The 10th Mountain Division is back for Legacy Days in Vail
10th Mountain Division joins this weekend’s Legacy Days in Vail
- Along with the many Legacy Days events, this weekend you’ll have the opportunity to view equipment used for mountain search and rescue and other domestic operations, including a COARNG UH-60 Black Hawk helicopter, a Small Unit Support Vehicle, and a High Mobility Multi-Wheeled Vehicle. The Chemical, Biological, Radiological, Nuclear, and High-yield Explosives Enhanced Response Force Package, a Special Forces all-terrain utility vehicle, and other team and individual military equipment used in high-altitude military and rescue operations will also be on view.
- While training, members of the 1st Battalion, 157th Infantry Regiment (Mountain), who aligned under the 10th Mountain in 2016, will ski with the public, build snow caves, and demonstrate the Colorado National Guard's capabilities.
- Soldiers will participate in Friday’s tribute parade at 6 p.m. and host Sunday’s military ski race at 4 p.m. Both are in Vail.
- Events are open to the public, however some on-mountain events may require lift tickets or passes.
VAIL — You should know where you’re from and who brought you.
That’s one reason Colorado Army National Guard soldiers will conduct ski and winter training during this weekend’s Legacy Days in Vail. They’ll hone their mountain skills while honoring Colorado as the original home of the U.S. Army’s 10th Mountain Division.
After World War II, many of the 10th Mountain’s veterans returned to Colorado and put their mountain warfighting experience and skills to work to lay the foundations of Colorado’s ski industry.
Vail Founder Pete Seibert fought with the 10th, along with Bob Parker and so many others. Recruits included Paul and Ralph Townsend, skiing brothers from the University of New Hampshire, their teammate Steve Knowlton, Arapahoe Basin founder Larry Jump, Aspen founder Friedl Pfeifer, Glenn Stanley and Torger Dahl Tokle, holder of the world’s ski jump record at the time, 289 feet.
War is brutal in its simplicity.
The enemy occupied the high ground. The 10th was ordered to take the high ground.
The enemy was willing to kill to keep it. The 10th was willing to kill to take it.
People died. It’s how wars are fought. In 141 days of combat, the 10th Mountain Division saw 1,000 men killed and 4,100 wounded in some of the war’s toughest fighting.
“This year marks the 74th anniversary of the Battle of Riva Ridge in Italy during World War II,” the Adjutant General of Colorado U.S. Air Force Maj. Gen. Michael Loh said in a press release.
Many 10th Mountain Division heroes marched straight from their high school commencement line to the front line. They liked to say they had a worm’s-eye view of Italy.
On Feb. 18, 1945, the 10th Division took Riva Ridge — to prevent the Germans from being able to survey U.S. positions below — in a nighttime operation. The steep mountain was covered in snow and ice. At night, the Germans did not bother with guard patrols, because the conditions were so difficult that they did not believe any American unit could climb the ridge — day or night.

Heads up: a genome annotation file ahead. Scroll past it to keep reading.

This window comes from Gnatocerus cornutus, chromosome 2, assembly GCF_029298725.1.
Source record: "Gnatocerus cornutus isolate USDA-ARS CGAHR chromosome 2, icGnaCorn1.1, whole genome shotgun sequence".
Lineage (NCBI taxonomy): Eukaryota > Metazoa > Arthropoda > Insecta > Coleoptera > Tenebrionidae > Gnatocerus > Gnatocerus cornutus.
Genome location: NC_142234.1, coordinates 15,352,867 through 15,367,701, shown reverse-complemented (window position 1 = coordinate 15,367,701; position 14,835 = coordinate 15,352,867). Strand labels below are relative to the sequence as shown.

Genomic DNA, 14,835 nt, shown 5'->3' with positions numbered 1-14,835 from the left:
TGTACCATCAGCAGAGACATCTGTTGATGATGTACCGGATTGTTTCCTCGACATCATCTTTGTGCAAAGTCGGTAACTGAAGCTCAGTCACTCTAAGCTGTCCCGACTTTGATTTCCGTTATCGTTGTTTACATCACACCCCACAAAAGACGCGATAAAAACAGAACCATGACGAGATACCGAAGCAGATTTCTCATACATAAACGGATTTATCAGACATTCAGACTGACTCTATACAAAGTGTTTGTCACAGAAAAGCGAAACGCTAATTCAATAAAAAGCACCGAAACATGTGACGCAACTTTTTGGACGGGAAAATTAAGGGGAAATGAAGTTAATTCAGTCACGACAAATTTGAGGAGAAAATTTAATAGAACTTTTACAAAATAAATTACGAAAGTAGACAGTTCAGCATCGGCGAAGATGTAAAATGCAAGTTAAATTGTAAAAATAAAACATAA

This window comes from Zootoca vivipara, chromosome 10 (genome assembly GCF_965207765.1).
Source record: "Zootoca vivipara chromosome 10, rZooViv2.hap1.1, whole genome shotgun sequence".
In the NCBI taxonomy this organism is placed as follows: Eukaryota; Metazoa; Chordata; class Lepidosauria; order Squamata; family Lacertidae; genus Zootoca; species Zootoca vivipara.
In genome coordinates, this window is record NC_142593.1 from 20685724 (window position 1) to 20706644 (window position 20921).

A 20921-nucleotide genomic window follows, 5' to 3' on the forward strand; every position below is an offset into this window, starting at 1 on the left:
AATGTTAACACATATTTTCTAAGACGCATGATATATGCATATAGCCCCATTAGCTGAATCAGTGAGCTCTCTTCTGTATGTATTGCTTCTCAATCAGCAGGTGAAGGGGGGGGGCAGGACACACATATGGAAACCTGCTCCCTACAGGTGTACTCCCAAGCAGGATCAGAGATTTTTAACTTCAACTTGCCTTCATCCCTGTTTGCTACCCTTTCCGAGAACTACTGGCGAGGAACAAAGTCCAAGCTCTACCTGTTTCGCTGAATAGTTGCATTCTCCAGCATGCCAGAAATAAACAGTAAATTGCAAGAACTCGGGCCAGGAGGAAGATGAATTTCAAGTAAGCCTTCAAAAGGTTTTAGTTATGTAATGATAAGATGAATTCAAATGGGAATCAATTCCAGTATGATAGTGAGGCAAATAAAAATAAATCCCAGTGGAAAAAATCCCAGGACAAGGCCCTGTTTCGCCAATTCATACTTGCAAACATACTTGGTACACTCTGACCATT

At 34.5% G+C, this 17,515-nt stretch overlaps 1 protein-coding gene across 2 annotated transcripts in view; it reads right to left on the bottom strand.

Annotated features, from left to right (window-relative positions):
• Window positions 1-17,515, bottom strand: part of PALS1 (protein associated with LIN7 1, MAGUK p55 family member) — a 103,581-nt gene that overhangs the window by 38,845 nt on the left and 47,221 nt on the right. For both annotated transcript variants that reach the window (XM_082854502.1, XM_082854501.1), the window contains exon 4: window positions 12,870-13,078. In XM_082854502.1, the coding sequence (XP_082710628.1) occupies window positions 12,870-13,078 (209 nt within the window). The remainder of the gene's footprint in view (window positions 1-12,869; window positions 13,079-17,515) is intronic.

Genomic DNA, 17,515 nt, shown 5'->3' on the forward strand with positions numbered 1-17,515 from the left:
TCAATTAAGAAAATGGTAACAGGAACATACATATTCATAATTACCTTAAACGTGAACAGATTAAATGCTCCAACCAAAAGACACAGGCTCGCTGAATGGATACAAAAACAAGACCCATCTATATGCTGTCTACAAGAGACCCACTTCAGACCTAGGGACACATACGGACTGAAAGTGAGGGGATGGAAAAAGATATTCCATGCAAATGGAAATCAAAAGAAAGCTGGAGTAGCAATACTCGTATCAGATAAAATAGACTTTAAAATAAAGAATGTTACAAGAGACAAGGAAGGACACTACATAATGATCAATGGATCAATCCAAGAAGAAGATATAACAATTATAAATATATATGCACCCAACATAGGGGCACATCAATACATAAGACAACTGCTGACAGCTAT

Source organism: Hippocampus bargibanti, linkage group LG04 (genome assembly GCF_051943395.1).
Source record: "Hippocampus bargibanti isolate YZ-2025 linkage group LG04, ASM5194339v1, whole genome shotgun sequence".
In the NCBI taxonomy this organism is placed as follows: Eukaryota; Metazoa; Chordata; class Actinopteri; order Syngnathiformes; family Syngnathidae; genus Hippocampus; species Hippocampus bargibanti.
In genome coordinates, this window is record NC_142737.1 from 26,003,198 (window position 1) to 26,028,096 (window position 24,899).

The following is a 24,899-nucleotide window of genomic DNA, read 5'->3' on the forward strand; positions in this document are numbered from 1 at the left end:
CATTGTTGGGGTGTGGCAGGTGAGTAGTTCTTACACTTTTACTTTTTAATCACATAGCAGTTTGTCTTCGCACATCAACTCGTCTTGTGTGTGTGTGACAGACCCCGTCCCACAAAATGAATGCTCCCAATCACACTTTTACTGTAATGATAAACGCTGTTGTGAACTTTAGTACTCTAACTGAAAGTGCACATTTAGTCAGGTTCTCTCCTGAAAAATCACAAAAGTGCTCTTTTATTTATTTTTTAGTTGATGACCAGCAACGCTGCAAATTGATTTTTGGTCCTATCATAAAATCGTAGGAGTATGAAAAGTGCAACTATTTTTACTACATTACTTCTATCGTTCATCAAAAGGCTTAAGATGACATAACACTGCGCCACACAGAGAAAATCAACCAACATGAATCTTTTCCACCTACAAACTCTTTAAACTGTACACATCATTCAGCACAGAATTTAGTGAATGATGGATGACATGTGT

But the Germans were wrong and the soldiers of the 10th climbed, silently, to the top and secured Riva Ridge with minimal casualties.
The Army, being the Army, decided that if the 10th could do it once they could do it again. The next day they assaulted Mount Belvedere. They were victorious but paid a huge price. Hundreds died.
“The 10th Mountain Division Soldiers secured their place in history by defeating Nazi forces during this daring assault on the slopes of the northern Apennine Mountains. Following the war, many of these brave veterans returned to Colorado to establish our ski industry,” Gen. Loh said.
After fighting through northern Italy, several 10th survivors headed back to America, expecting reassignment to fight in Japan. While on their way, the U.S. dropped the atomic bomb on the Japanese city of Hiroshima on Aug. 6, 1945, and the war ended. Their troop ship pulled into New York Harbor to the hero’s welcome they deserved. Fireboats shot streams of water into the air, sailboats were everywhere. Soldiers looked over the sides, anxious to join the party.
“They were playing ‘Hail Hail, The Gang’s All Here.’ We said, ‘That’s not true. They should not be playing that,'” Hugh Evans, a 10th Mountain Division veteran said.
Because, of course, their gang was not all there.
Every time members and others of the 10th get together, as they will this weekend, someone reads “Soldiers Don’t Cry,” first published in the April 14, 1945, edition of The Blizzard, the 10th Mountain Division’s newspaper. Each time they remember, and each time they cry, recalling so many who did not live to come home: the soldier named Alan who wrote poetry, and the guy who created comic strips in the camp newspaper and made everyone laugh before the war killed them.
There was the guy who snatched up a hand grenade that a rookie dropped on a farmhouse floor and the pin fell out. He was about to throw it out a window, but another unit was just outside, so he ran across the room, hung his arm outside another window and the grenade blew his arm off. He told his wife he lost his arm in a training accident because the Army categorized it as so.
This Legacy Days weekend, somewhere an American flag will fly at half staff. People in the crowd will call out the names of loved ones lost to wars. Someone will play “Taps.” When the last note echoes off the mountainsides, that American flag will be swiftly raised to full staff.
Heroes don’t stay down long.